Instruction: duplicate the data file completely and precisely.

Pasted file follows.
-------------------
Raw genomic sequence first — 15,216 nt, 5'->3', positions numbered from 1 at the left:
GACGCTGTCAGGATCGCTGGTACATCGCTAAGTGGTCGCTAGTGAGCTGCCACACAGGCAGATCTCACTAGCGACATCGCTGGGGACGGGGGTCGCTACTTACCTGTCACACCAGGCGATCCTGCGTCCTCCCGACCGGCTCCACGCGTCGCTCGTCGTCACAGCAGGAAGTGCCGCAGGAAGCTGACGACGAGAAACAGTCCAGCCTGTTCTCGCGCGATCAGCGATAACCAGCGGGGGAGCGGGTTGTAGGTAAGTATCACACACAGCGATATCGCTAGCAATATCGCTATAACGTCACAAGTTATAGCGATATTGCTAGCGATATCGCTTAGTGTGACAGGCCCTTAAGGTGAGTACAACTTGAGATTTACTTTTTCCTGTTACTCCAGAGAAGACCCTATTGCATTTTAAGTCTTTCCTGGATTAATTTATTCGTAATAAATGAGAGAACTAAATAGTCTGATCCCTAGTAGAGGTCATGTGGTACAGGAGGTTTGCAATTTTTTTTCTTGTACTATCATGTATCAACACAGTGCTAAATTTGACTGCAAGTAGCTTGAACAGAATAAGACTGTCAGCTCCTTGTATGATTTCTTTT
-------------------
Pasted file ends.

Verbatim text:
Raw genomic sequence first — 15,216 nt, 5'->3', positions numbered from 1 at the left:
GACGCTGTCAGGATCGCTGGTACATCGCTAAGTGGTCGCTAGTGAGCTGCCACACAGGCAGATCTCACTAGCGACATCGCTGGGGACGGGGGTCGCTACTTACCTGTCACACCAGGCGATCCTGCGTCCTCCCGACCGGCTCCACGCGTCGCTCGTCGTCACAGCAGGAAGTGCCGCAGGAAGCTGACGACGAGAAACAGTCCAGCCTGTTCTCGCGCGATCAGCGATAACCAGCGGGGGAGCGGGTTGTAGGTAAGTATCACACACAGCGATATCGCTAGCAATATCGCTATAACGTCACAAGTTATAGCGATATTGCTAGCGATATCGCTTAGTGTGACAGGCCCTTAAGGTGAGTACAACTTGAGATTTACTTTTTCCTGTTACTCCAGAGAAGACCCTATTGCATTTTAAGTCTTTCCTGGATTAATTTATTCGTAATAAATGAGAGAACTAAATAGTCTGATCCCTAGTAGAGGTCATGTGGTACAGGAGGTTTGCAATTTTTTTTCTTGTACTATCATGTATCAACACAGTGCTAAATTTGACTGCAAGTAGCTTGAACAGAATAAGACTGTCAGCTCCTTGTATGATTTCTTTT